Kananaskis Country, Highwood Pass, the Benchlands--and a bear - Over the hills and far away - CycleBlaze

June 26, 2016 to June 27, 2016

Kananaskis Country, Highwood Pass, the Benchlands--and a bear

Canmore to Lougheed Provincial Park, Highwood Junction, and Longview

East from Canmore, and South to Kananaskis Country

After breakfast, I rode eastwards along 1A towards the junction with Highway 40, which would take us south to Kananaskis.  Osi the Raven attracted a cheerful comment along the way:  At a stoplight near the edge of town, a young guy in his 20’s passed by in front of me on his mountain bike. He gave me a thumbs-up and a “Sweet rig, man!” I returned his thumbs-up, along with a grin and a “Thanks!”

Yesterday's strong tailwind continued, so I covered the 25 kms or so in little more than an hour.  I paused for a mid-morning snack while I waited for Andrew, who had been running errands in Canmore.  We navigated a brief section of the TCH, thankful for its broad paved shoulders, and in bright sunshine headed south on the 40 into Kananaskis country.

First views of Kananaskis
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We reached the Information Centre for Kananaskis at noon, and stopped to eat lunch on a nicely shaded patch of grass. A fit-looking guy, maybe in his late fifties, wandered up to say hello.  It turned out to be a hugely helpful chance encounter.  He was from Calgary, a touring cyclist but on four wheels that day, and asked us where we were headed.  I said we were going south on 40 over Highwood Pass, and then Andrew would  head east towards Longview, and from there across the Prairies to Winnipeg; while I was planning to take the Forestry Trunk Road south towards Crownest Pass, continuing from there to Waterton Lakes and Montana.

He advised me against taking the Forestry Road, saying that it was still in rough shape from the catastrophic floods of 2013, and had a lot of logging trucks as well. He suggested that 122 south from Longview was a better bet for a cyclist, a good ride with spectacular views. Longview was a 100 km ride from Lougheed Park, and had a good campground as well.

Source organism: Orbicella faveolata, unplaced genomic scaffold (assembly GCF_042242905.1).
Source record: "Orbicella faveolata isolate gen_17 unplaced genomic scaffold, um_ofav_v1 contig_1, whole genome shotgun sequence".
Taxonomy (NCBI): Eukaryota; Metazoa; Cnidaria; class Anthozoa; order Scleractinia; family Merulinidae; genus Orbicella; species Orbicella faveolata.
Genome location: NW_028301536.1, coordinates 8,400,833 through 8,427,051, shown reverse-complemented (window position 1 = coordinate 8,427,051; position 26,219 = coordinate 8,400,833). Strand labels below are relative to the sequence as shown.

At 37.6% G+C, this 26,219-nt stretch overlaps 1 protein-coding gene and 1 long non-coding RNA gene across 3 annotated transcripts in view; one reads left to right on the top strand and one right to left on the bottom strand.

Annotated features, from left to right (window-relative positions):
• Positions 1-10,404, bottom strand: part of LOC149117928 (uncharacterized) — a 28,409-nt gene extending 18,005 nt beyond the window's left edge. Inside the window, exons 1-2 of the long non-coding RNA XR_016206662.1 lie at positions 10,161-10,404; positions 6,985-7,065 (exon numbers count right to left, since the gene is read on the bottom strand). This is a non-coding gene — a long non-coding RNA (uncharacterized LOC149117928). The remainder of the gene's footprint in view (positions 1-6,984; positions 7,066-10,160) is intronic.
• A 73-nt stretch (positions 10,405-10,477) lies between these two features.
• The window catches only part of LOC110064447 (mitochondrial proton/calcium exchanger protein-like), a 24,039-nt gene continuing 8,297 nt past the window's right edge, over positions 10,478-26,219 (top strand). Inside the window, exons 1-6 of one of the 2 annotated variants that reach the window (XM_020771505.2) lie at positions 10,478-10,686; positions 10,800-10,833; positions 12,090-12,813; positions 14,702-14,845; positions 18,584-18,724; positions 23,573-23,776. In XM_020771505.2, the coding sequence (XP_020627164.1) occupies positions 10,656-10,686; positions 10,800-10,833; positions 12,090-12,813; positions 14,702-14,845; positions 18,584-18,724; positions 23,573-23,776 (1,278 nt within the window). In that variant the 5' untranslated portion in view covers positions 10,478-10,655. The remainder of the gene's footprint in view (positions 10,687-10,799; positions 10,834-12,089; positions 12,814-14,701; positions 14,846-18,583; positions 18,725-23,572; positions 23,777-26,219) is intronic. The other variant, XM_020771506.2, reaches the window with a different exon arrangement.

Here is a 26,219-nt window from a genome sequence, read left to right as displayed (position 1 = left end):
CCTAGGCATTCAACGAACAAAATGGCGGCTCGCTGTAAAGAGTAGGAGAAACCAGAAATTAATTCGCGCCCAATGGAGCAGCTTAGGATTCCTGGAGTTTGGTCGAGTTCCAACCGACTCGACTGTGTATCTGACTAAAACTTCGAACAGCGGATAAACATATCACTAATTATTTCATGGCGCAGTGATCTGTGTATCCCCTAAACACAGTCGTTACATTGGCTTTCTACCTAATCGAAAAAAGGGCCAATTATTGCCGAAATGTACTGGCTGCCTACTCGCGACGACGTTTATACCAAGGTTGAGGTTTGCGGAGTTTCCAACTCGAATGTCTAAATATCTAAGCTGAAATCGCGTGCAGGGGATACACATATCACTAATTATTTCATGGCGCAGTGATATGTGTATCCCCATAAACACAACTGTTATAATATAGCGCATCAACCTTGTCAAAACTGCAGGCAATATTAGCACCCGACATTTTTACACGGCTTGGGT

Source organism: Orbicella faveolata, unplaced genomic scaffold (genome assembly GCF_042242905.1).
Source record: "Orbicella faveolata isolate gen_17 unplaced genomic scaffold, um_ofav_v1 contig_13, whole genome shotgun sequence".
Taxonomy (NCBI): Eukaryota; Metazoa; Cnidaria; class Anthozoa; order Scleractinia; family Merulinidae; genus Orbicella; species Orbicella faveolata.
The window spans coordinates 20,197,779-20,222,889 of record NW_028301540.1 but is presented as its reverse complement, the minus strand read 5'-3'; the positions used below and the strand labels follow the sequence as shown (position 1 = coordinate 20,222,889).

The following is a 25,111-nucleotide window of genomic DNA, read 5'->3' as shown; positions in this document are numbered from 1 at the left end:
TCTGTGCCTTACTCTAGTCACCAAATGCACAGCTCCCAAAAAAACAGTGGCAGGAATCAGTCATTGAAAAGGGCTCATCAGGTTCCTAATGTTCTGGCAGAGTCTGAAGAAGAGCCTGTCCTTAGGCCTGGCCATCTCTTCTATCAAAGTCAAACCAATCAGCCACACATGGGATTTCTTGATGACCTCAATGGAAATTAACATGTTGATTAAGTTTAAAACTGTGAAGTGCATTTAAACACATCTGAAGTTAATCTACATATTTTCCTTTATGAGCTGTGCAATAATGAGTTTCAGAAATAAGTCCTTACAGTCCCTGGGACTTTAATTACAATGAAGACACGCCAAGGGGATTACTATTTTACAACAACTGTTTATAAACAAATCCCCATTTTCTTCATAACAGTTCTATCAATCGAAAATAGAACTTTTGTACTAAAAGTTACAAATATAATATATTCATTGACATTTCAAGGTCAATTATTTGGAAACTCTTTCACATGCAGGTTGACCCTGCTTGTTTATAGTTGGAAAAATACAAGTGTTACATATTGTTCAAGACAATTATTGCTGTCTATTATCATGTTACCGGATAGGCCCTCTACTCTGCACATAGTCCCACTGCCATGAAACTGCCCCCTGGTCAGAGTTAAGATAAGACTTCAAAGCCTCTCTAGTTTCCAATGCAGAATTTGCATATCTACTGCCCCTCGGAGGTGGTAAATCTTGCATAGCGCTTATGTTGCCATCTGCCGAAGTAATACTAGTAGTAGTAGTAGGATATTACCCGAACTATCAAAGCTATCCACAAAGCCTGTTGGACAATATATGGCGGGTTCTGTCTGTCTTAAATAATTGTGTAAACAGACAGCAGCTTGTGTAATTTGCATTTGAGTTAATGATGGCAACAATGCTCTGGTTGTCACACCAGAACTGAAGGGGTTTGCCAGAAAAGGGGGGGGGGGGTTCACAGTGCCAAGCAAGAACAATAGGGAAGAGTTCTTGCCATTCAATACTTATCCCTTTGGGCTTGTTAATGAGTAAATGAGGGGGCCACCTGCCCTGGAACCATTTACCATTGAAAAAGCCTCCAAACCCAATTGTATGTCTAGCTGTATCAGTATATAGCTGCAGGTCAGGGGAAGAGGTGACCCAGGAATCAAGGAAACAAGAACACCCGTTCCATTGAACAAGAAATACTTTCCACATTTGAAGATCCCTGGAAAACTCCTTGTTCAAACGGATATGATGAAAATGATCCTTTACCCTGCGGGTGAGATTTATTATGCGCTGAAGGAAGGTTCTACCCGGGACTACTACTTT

We thanked him for his advice and adjusted our plans.  We were heading for the campground in Lougheed Provincial Park that evening. Tomorrow, we'd continue south over the Pass, and then turn east towards Longview.   (As it turned out, our visitor's suggested route, the 122 south from Longview, would be one of the best rides of my journey.)

Riding south after lunch, I remembered the splendour of the mountain landscapes from a previous visit, but I had forgotten the extraordinary skyscapes. The peaks are some distance west of the road here:

Looking S and W of Canmore
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As the weather turned warm, we faced a brisk headwind, and the route included plenty of hills in the 5 - 6% range.  We made slowish time over the 60-some kms to the Park.  A mid-afternoon stop at the Fortress Junction service centre, just before the climb towards the Park, gave a visitor an insight into the changing face of Calgary.  There wasn't much food for a cyclist, but there was a bit of sociology to chew on:  About fifteen Harleys pulled into the parking lot, their bad-ass riders sporting all the standard b-a gear and comportment (oily leathers, shiny studding, bulging tummies, lighted cigarettes -- the latter, happily, after the engines had been turned off) and the standard specs of b-a bikes (straight-through pipes, ape-hanger bars, maladjusted carbs requiring constant revving to avoid stallout).  When they removed their helmets, I saw that they were apparently of South Asian descent.  So much for my stereotypes of b-a bikers as white guys...

Nearing Lougheed Provincial Park in late afternoon, looking back N